specified cases, the complaint need only satisfy Rule 8(a) of the Federal Rules of Civil
Procedure, which requires a “short and plain statement of the claim showing that the pleader is
entitled to relief.” Fed. R. Civ. P. 8(a)(2). A plaintiff must plead “enough facts to state a claim
to relief that is plausible on its face.” Bell Atl. Corp. v. Twombly, 550 U.S. 544, 570 (2007). In
resolving a motion to dismiss, the Court should proceed in two steps. First, the Court should
determine which allegations in the Complaint are factual allegations entitled to deference, and
which are mere legal conclusions that receive no deference. See Ashcroft v. Iqbal, 556 U.S. 662,
678–79 (2009). “Threadbare recitals of the elements of a cause of action, supported by mere
conclusory statements, do not suffice.” Id. at 678. Second, “[w]hen there are well-pleaded
factual allegations, a court should assume their veracity and then determine whether they
plausibly give rise to an entitlement to relief.” Id. at 679.
In its determination, the Court must “accept the well-pleaded allegations of the complaint
as true,” Albright v. Oliver, 510 U.S. 266, 268 (1994), and “must construe factual allegations in
the light most favorable to the plaintiff,” Harrison v. Westinghouse Savannah River Co., 176
F.3d 776, 783 (4th Cir. 1999). The Court should not, however, accept unsupported legal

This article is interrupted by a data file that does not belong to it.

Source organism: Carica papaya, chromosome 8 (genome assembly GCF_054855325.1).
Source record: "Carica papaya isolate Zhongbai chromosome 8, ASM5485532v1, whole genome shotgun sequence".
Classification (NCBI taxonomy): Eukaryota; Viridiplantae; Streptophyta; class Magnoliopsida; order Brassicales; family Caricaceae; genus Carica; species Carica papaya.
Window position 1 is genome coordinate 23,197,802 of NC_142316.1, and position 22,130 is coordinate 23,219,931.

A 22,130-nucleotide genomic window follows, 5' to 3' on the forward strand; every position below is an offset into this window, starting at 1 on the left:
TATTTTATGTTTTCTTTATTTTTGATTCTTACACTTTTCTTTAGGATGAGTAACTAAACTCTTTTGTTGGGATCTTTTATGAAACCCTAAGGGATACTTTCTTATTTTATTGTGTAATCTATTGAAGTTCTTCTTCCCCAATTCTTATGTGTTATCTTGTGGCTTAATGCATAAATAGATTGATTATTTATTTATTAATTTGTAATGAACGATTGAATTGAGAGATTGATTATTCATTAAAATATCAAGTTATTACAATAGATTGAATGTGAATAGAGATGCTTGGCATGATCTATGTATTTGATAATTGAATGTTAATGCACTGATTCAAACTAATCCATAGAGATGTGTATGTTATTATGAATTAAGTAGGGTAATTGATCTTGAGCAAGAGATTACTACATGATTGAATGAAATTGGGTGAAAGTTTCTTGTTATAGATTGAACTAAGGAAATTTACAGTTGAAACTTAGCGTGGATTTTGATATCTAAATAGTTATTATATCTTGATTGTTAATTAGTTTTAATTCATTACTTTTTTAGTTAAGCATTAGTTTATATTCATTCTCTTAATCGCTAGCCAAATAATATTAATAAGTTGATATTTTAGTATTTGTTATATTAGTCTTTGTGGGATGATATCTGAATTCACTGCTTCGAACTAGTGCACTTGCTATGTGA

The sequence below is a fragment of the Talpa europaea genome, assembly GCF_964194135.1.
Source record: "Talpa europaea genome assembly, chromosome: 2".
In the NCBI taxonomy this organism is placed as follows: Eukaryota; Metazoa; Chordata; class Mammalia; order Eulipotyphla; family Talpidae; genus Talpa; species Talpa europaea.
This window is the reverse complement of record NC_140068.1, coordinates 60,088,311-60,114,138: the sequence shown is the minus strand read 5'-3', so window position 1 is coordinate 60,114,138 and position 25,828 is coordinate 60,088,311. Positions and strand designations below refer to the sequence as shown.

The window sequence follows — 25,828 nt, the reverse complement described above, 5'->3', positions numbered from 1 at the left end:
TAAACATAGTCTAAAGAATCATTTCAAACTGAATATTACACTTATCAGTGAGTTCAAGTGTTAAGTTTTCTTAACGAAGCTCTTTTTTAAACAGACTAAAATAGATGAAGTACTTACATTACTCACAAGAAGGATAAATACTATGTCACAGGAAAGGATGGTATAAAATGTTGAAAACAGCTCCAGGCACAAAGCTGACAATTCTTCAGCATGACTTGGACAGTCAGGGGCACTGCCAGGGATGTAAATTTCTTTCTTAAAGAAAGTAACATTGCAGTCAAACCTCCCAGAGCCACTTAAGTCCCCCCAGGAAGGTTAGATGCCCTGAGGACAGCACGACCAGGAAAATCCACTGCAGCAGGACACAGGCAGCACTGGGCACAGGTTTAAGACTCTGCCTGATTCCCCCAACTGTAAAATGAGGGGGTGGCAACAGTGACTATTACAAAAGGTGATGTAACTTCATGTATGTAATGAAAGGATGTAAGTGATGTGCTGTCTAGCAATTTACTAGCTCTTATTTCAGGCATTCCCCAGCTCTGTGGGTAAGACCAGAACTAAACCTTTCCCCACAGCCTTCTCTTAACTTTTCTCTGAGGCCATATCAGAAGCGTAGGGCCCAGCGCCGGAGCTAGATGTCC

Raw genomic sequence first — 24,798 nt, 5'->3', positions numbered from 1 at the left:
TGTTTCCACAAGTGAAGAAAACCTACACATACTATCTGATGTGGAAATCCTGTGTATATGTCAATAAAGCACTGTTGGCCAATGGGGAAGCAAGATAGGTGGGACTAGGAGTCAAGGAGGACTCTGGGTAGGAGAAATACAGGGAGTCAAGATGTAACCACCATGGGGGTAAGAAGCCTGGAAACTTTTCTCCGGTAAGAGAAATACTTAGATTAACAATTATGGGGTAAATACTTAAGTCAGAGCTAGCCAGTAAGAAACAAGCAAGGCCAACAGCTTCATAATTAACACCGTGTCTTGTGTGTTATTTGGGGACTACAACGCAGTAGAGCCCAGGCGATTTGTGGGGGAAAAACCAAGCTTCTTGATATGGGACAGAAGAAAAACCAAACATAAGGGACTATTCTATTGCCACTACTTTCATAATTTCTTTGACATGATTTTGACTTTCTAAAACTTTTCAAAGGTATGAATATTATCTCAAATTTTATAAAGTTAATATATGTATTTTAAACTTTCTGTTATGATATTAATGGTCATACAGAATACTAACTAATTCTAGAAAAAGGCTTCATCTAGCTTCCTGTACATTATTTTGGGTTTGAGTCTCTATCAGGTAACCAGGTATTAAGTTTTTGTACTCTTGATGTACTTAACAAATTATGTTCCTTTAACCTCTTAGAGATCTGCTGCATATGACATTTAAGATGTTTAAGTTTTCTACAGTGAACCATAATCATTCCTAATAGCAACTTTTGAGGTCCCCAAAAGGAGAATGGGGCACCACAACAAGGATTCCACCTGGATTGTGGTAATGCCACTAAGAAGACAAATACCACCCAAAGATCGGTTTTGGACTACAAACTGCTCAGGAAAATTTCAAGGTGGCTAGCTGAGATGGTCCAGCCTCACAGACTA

allegations, Revene v. Charles Cnty. Comm’rs, 882 F.2d 870, 873 (4th Cir. 1989), “legal
conclusion[s] couched as . . . factual allegation[s],” Papasan v. Allain, 478 U.S. 265, 286 (1986),
or conclusory factual allegations devoid of any reference to actual events, United Black
Firefighters of Norfolk v. Hirst, 604 F.2d 844, 847 (4th Cir. 1979). “Factual allegations must be
enough to raise a right to relief above the speculative level . . . on the assumption that all the
allegations in the complaint are true (even if doubtful in fact).” Twombly, 550 U.S. at 555.
CLAIMS AGAINST MRIS
In its June 10 Opinion and Order, the Court held that MRIS was entitled to Noerr-
Pennington immunity from AHRN’s antitrust claims “to the extent they are based on the filing of
this litigation and the incidents of that litigation.” Doc. No. 159 at 28. The Court rejected